Squamous cell carcinomas (SCCs) are aggressive malignancies arising from the squamous epithelium of various organs, such as the esophagus, head and neck, lungs, and skin. Previous studies have demonstrated that two master transcription factors, TP63 and SOX2, effect genomic activation in SCCs. Now, researchers from the Cancer Science Institute of Singapore (CSI Singapore) at the National University of Singapore have identified an SCC-specific protein complex activated by TP63 and SOX2 that triggers a gene cascade promoting SCC growth. The findings were published in Nature Communications.
Despite major advancements in cancer research, scientists do not completely understand the development and growth of SCCs, and no effective targeted treatment has been developed for the disease. Researchers at CSI Singapore have therefore embarked on the study in collaboration with the Cedars-Sinai Medical Centre at Los Angeles, USA, to deepen the understanding of SCC biology.
To further investigate the roles of TP63 and SOX2 in SCCs, the team carried out epigenomic profiling of 4 different types of SCCs. Their analysis revealed that TP63 and SOX2 cooperatively and lineage-specifically regulate the expression of CCAT1, a long non-coding RNA which is associated with multiple cancers including SCCs, through activation of its super-enhancers and promoter. CCAT1 forms a protein complex with TP63 and SOX2 which then binds to the super-enhancers of EGFR to further activate two signaling pathways that ultimately trigger SCC progression.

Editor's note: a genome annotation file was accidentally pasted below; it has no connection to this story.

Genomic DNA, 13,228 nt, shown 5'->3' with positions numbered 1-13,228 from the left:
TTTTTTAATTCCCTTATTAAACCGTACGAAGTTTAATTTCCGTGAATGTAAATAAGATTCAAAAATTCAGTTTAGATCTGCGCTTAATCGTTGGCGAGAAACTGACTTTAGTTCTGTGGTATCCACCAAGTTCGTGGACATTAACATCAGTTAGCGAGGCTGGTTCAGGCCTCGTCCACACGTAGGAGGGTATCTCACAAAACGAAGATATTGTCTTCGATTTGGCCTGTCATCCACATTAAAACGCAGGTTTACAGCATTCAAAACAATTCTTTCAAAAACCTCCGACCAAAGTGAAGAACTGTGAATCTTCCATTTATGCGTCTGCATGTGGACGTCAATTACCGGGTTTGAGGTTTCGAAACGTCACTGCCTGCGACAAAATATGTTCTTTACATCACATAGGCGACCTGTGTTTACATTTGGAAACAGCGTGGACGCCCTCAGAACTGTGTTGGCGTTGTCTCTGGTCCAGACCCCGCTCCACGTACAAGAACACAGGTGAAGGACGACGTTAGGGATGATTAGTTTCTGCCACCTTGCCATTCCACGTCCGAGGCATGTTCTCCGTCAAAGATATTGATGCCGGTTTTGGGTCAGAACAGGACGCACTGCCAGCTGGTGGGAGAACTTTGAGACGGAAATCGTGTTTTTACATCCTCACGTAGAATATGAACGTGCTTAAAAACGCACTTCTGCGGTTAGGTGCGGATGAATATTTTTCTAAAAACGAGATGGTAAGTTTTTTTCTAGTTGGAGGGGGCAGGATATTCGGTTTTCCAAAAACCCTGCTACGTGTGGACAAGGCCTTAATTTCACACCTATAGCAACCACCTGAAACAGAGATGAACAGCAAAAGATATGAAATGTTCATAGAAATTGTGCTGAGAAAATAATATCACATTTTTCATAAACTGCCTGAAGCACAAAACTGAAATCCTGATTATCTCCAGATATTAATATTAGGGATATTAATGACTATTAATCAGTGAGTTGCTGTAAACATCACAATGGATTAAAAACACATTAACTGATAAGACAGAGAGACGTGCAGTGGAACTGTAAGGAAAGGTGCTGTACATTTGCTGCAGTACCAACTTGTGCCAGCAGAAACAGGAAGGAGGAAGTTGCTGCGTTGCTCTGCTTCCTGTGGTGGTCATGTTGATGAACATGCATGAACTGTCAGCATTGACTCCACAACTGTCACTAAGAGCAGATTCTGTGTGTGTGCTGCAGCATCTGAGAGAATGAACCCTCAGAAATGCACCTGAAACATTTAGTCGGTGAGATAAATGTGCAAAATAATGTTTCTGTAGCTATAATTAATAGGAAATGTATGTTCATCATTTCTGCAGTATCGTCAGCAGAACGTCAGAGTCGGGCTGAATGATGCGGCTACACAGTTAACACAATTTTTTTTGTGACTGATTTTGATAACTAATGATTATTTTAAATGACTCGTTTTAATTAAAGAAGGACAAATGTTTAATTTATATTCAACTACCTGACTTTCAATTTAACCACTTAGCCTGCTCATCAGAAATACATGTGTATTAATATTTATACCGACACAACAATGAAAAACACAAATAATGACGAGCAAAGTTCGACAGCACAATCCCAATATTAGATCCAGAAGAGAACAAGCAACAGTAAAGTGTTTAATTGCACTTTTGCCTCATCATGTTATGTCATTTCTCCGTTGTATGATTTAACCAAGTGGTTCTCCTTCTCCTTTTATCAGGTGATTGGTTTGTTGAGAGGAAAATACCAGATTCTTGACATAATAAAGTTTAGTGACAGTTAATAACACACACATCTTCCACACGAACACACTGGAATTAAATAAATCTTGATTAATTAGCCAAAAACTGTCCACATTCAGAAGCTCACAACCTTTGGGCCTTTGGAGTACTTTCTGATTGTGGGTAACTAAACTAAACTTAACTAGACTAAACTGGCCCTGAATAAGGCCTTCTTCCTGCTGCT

This sequence of molecular interactions driven by TP63 and SOX2 that the team uncovered opens up an array of avenues in which SCC progression can be interfered. “By elucidating the roles of TP63 and SOX2, we not only have identified possible cancer targets but also shed light on the related pathways which will act on SCCs. Collectively, the new knowledge will help pave the way for innovative SCC therapies to be developed,” said Professor H Phillip Koeffler, Senior Principal Investigator at CSI Singapore and lead researcher for this study.
Source: Read Full Article